Closely related to the above is leaders’ appropriate emotional expression over key priorities.  If you grew up in a dysfunctional family, you may have learned by Dad’s anger that it was important not to inconvenience him while he was watching TV.  Likewise, younger Christians learn what is spiritually important (in part) by what their leaders express emotion about.  We need to have our emotional lives attuned to God’s priorities (NEHEMIAH), and we need to express God’s heart of joy, grief, anger, etc.  As younger Christians, we have to learn not to blindly believe or act on our faulty emotions.  As leaders, we have learn to express these proper emotions.

What do your people see you get excited about (THEIR WITNESSING ATTEMPTS; ANSWERS TO CORPORATE PRAYER; CELL GROUP SPLITTING—OR YOUR NEW CAR.)?  What do they see you mourn about (SOMEONE GOING TO THE WORLD; DISUNITY—OR THAT YOU GOT PASSED UP FOR A PROMOTION)?  What do they see you get upset about (IMMORALITY; DISHONESTY; LAZINESS—OR THAT PEOPLE AREN’T GIVING YOU ENOUGH RESPECT)?  Do you cry (Acts 20:19,31)?  Do you cry in the presence of those you lead?  What do you cry about?

People also learn what is important by what their leaders track and report on.  My dad carefully tracked the baseball standings and the box scores.  I still do it today!  Dennis tracked new people at the early Bible studies—what did I learn?

WORKERS MEETING/COMBINED CELL GROUP (bi-annually): We remind people of the mission of the home group, and ground it biblically.  Sometimes we ask how the home group structures relate to this mission.  We report on progress toward this mission along several axes (home group meeting attendance; salvations; new cell group members; new cell groups; new teachers; people taking &/or completing equipping classes; new ST members; new FST members; workers serving in other key ministries outside the home group), and we rejoice about this.  We point out where we are failing or in danger—and we express concern about this and explain how we’re going to turn this around with God’s help (satanic attack; full room but not able to plant yet).  We pray, thanking God for the progress he has granted, and petitioning for the help we need to overcome the challenges.  The biggest value of this meeting is transmitting and reinforcing the STAVES & BOTTOM.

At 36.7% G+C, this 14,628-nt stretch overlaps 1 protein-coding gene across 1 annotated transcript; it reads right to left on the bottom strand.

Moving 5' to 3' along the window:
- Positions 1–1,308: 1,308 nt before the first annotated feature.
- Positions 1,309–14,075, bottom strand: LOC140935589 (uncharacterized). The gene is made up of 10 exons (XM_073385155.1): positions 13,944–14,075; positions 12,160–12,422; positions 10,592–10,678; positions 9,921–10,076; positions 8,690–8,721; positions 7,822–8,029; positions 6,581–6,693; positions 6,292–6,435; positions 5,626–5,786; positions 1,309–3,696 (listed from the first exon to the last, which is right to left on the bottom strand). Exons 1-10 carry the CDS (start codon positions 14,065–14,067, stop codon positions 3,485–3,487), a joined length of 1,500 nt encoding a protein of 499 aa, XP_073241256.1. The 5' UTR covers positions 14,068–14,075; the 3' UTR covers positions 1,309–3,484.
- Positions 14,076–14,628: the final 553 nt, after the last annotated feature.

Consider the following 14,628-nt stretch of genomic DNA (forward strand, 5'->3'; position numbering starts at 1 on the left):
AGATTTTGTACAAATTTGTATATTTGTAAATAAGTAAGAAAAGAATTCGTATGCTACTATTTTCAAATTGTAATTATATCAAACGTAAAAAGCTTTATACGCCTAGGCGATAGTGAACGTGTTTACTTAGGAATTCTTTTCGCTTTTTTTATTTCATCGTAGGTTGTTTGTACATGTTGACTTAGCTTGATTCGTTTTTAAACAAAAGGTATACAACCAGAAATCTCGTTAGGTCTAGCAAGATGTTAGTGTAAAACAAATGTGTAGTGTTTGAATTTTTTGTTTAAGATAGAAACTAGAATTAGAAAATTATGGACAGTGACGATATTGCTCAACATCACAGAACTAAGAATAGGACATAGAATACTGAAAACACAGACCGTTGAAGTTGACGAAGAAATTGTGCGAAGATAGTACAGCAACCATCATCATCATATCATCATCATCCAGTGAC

CELL GROUP OUTREACH DISCUSSION: We agree to spend time at each meeting sharing what step we did/didn’t take with someone, and what step we plan to take next.  We are under grace and do not beat ourselves or one another for failures—but we do have loving accountability to seek the lost.  And we learn through this how important outreach really is.

Never underestimate the power of structures to transmit the proper ethos.  As noted earlier, mandates without structures are a dead letter (e.g., COMMUNITY WITHOUT CELL GROUPS & THROUGH-THE-WEEK ONE-ON-ONE).  This is the major area of delegated authority for home group leaders.

This includes creating new structures (FST), defending and promoting existing structures (CT FOR HOME GROUP MEMBERS), modifying structures (INTERACTIVE HOME GROUP MEETINGS), restricting structures (1 Tim. 5:3-18 >> NO NEW MISSION FIELDS LATELY), and terminating structures (CELL GROUPS & CLASSES DURING OUTREACH CAMPAIGN; CHRISTIAN-ONLY SMALL GROUPS & TEAM FELLOWSHIP GROUPS; PLURAL LEADERSHIP REQUIREMENT FOR EXPERIENCED HOME GROUP LEADERS).

The requirements that you have for leadership and other key roles are another key way of transmitting values (but only if you explain these requirements and enforce them!).

EXAMPLES: Teaching rotation requires personal shepherding/discipleship; teaching rotation & cell group leadership requires faithful CT participation; home group leadership requires discipleship and character over gifting, charisma or seniority; Servanthood requires discipleship ministry; ministry house membership requires signing MH covenant; etc.

Recommend attending or getting tape of Dennis’ workshop on creating tension.  This is a key part of ethos cultivation that deserves it own workshop!